* President calls attacks the “creation of the devil”
* Police suspect Islamist sect Boko Haram responsible
* Young men taken outside to be killed, shot fleeing
* Boko Haram is biggest security threat in Nigeria
By Joe Hemba
DAMATURU, Nigeria, Sept 29 (Reuters) - Suspected Islamist militants stormed a college in northeastern Nigeria and shot dead around 40 male students, some of them while they slept early on Sunday, witnesses said.
The gunmen, thought to be members of rebel sect Boko Haram, attacked one hostel, took some students outside before killing them and shot others trying to flee, people at the scene told Reuters.
Boko Haram, which wants to establish an Islamic state in northern Nigeria, has intensified attacks on civilians in recent weeks in revenge for a military offensive against its insurgency. Several schools, seen as the focus of Western-style education and culture, have been targeted.
President Goodluck Jonathan described the assault as “the creation of the devil” and suggested it might be time to change tactics against the rebels, without going into details.
“They started gathering students into groups outside, then they opened fire and killed one group and then moved onto the next group and killed them. It was so terrible,” said one surviving student Idris, who would only give his first name.
“They came with guns around 1 a.m. (2400 GMT) and went directly to the male hostel and opened fire on them ... The college is in the bush so the other students were running around helplessly as guns went off and some of them were shot down,” said Ahmed Gujunba, a taxi driver who lives by the college.
Bodies were recovered from dormitories, classrooms and outside in the undergrowth on Sunday, a member of staff at the college told Reuters, asking not to be named.
Boko Haram and spin-off Islamist groups like the al Qaeda-linked Ansaru have become the biggest security threat in Africa’s second largest economy and top oil exporter.
Western governments are increasingly worried about the threat posed by Islamist groups across Africa, from Mali and Algeria in the Sahara, to Kenya in the east, where Somalia’s al-Shabaab fighters killed at least 67 people in an attack on a Nairobi shopping mall a week ago.
A Reuters witness counted 40 bloody corpses piled on the floor at the main hospital in Yobe state capital Damaturu on Sunday, mostly of young men believed to be students.
The bodies were brought from the college, which is in Gujba, a rural area 30 miles (50km) south of Damaturu and around 130 miles from Nigerian borders with Cameroon and Niger.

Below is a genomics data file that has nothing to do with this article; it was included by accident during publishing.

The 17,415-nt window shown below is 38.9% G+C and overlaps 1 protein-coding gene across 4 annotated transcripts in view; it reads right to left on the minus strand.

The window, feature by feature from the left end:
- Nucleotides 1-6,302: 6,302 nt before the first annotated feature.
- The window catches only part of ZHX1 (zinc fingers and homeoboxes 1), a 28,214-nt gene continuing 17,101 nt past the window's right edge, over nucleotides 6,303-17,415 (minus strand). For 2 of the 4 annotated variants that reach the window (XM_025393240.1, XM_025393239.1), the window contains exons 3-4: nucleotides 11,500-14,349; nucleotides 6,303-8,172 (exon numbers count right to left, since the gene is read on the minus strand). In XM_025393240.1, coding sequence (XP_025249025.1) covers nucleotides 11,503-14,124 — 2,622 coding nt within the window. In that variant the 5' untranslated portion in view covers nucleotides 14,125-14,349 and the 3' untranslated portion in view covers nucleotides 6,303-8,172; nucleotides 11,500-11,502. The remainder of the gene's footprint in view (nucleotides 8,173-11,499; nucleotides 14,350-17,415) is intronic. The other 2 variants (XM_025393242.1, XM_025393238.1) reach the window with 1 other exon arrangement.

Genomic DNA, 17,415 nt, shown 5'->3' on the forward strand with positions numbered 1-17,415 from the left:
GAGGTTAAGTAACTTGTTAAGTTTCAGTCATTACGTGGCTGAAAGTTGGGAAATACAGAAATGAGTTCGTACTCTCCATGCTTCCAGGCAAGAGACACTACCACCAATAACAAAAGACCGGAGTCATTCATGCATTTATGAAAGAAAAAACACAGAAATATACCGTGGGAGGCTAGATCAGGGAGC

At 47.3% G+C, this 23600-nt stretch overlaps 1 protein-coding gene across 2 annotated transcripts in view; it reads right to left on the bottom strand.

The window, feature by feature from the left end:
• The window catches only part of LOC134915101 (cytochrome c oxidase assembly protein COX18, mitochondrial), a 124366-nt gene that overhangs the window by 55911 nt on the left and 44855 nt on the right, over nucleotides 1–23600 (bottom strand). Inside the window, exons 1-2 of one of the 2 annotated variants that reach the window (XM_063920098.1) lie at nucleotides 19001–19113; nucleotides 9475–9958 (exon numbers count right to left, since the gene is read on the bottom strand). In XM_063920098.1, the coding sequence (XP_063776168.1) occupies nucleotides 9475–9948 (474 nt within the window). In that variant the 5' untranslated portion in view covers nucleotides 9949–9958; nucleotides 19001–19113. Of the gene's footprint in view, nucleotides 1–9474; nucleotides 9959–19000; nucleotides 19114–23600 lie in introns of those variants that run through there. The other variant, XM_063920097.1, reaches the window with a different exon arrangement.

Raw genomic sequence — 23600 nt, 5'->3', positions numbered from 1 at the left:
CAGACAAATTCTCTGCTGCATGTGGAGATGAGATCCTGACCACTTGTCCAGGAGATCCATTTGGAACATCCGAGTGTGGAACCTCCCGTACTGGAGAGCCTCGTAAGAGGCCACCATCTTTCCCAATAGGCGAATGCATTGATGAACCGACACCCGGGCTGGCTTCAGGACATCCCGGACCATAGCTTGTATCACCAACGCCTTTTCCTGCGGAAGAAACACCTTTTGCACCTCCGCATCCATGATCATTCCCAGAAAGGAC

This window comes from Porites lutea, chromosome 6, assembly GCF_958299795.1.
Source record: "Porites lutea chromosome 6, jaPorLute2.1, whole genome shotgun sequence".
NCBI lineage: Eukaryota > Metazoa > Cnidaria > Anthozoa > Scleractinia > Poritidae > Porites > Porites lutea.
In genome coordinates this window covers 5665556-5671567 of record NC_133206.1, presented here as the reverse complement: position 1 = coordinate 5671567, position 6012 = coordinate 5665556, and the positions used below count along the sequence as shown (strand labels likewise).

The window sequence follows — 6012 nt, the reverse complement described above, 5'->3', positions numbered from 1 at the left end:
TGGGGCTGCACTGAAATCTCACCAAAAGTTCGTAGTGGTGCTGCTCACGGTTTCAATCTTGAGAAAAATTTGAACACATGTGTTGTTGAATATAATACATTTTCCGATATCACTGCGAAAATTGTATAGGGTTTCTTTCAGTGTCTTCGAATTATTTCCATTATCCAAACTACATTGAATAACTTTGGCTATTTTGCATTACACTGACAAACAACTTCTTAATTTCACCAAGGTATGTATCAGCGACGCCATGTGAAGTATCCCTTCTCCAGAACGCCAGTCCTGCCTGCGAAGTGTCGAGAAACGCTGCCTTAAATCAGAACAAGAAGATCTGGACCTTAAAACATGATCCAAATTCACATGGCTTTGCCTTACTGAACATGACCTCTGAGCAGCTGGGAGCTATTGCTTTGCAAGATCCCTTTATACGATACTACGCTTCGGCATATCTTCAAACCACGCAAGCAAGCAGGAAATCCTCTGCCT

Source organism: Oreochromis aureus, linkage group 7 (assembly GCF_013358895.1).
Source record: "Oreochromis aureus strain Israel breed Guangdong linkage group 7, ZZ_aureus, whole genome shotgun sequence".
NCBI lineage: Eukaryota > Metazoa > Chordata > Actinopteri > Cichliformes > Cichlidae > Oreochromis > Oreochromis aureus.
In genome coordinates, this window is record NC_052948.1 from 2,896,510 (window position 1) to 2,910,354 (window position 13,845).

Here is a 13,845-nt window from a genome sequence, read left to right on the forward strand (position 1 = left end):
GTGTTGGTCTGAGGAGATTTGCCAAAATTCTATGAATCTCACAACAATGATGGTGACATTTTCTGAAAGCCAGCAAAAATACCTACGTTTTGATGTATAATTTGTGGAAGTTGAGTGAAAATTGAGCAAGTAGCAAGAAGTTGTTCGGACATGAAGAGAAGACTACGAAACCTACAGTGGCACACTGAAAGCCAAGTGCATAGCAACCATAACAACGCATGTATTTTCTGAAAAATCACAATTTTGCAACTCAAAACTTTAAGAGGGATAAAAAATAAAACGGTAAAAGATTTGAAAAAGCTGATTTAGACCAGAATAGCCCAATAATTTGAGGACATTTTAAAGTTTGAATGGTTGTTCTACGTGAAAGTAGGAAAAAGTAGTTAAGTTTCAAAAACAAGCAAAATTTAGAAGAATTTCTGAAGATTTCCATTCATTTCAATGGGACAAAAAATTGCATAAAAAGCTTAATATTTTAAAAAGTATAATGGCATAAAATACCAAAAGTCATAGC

State police commissioner Sanusi Rufai said he suspected Boko Haram was behind the attack but gave no details.
Thousands have been killed since Boko Haram launched its uprising in 2009, turning itself from a clerical movement opposed to Western culture into an armed militia with growing links to al Qaeda’s West African wing.
President Jonathan declared a state of emergency in three northeastern states in May, including Yobe, and ordered a military offensive to crush Boko Haram’s insurgency.
There was an initial lull in the violence as Islamists fled bases in cities, forests and mountains. Then the militants began revenge attacks on schools, security forces and civilians believed to be helping them.
“When I declared a state of emergency things calmed down. Now they are looking for soft targets ... If the drum is changing, we must change steps,” Jonathan said in a speech in the capital Abuja.
“The people they killed they don’t even know them. This is the creation of the devil ... No Boko Haram or any group can frustrate this country ... I assure Nigerians we’ll do what is required to protect them,” he added.
In July, suspected Boko Haram militants killed 27 students and a teacher at a school in Potiskum, a town about 30 miles from the site of Sunday’s attack.
Several hundred people have died in assaults over the past few weeks. Some observers say the army offensive has only succeeded in pushing attacks away from well-guarded large towns and cities into vulnerable rural areas.
Boko Haram’s insurgency is also putting pressure on the economy of Africa’s most populous nation. Nigeria’s security spending has risen to more than 1 trillion naira ($6.26 billion) per year, or around 20 percent of the federal budget.